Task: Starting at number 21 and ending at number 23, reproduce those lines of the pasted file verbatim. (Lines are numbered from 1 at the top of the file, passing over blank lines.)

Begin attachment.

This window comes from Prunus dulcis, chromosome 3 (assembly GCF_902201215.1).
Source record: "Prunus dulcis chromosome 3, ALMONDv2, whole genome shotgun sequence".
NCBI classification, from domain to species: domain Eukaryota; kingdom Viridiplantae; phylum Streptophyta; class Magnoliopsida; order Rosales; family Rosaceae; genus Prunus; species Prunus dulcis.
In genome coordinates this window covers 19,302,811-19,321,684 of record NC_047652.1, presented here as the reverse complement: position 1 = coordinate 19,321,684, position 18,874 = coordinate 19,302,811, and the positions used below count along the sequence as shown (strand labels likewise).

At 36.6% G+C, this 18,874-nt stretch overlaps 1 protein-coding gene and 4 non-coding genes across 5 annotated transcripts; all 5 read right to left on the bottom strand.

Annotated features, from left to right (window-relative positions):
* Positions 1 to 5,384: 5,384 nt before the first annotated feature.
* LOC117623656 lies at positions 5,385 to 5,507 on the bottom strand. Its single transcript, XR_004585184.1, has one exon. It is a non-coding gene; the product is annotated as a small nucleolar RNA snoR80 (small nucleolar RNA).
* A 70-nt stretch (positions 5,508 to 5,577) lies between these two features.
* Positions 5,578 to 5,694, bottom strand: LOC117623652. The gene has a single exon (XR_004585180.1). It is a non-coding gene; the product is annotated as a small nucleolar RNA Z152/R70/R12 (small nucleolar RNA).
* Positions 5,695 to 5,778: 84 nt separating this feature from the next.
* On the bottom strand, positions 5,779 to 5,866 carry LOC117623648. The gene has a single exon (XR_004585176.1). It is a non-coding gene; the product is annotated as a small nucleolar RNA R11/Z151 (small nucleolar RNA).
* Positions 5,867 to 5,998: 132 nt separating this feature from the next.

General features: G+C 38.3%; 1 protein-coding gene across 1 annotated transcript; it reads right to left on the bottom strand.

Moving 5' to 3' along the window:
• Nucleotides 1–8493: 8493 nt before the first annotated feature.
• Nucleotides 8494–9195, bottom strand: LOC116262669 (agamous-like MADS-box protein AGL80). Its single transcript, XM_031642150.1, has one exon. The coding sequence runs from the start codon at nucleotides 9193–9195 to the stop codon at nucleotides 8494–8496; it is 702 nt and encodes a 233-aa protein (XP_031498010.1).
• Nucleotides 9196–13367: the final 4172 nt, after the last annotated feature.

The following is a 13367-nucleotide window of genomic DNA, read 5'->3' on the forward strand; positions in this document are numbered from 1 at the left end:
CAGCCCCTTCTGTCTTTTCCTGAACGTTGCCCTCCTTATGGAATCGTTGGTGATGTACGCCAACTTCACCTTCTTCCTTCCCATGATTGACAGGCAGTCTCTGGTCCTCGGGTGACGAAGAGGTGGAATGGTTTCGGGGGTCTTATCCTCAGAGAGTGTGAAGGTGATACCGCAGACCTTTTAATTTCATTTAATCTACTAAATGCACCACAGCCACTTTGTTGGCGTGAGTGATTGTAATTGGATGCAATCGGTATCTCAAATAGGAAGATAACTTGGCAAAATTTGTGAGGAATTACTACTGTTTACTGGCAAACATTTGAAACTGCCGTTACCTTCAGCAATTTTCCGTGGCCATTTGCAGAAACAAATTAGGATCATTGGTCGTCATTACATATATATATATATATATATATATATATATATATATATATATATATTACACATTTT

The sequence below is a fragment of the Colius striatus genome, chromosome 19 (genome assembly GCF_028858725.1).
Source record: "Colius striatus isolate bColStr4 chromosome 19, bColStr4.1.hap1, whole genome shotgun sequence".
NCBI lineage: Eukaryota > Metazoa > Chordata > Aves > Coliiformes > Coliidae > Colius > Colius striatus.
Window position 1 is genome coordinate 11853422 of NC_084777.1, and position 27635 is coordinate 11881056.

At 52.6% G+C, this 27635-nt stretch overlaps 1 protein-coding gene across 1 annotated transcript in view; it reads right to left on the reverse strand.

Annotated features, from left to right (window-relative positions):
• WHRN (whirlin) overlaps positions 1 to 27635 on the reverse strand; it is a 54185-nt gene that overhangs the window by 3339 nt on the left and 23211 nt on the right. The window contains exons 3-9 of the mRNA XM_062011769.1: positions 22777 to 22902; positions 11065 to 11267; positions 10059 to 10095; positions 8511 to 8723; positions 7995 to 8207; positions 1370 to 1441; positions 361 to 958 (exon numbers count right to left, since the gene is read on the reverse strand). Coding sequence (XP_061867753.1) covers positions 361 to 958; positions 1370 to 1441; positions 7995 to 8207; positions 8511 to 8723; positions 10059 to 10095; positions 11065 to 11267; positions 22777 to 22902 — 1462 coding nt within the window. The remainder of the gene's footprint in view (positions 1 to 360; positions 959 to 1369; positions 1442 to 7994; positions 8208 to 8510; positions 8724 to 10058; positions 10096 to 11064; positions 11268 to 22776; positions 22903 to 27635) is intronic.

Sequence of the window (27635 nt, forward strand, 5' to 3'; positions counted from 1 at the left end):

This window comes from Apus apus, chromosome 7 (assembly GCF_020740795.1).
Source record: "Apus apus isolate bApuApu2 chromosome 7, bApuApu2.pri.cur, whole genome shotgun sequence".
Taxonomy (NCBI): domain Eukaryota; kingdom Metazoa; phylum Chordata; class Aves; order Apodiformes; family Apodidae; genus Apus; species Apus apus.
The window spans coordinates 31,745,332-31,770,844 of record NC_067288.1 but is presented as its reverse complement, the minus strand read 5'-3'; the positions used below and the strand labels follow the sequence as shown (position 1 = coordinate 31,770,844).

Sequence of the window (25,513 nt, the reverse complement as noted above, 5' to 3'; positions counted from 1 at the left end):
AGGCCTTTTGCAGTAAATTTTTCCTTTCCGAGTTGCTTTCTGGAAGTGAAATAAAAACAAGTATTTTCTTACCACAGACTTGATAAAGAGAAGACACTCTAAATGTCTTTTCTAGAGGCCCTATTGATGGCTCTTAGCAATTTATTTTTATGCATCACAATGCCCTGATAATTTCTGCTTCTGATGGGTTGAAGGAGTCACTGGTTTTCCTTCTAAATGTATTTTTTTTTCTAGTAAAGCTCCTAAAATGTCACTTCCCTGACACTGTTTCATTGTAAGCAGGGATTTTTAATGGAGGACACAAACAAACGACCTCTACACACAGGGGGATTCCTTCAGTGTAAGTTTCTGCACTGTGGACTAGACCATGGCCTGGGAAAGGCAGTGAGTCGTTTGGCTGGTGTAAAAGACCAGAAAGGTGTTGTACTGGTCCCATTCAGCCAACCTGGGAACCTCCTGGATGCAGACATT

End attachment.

The sequence below is a fragment of the Colius striatus genome, chromosome 19 (genome assembly GCF_028858725.1).
Source record: "Colius striatus isolate bColStr4 chromosome 19, bColStr4.1.hap1, whole genome shotgun sequence".
NCBI lineage: Eukaryota > Metazoa > Chordata > Aves > Coliiformes > Coliidae > Colius > Colius striatus.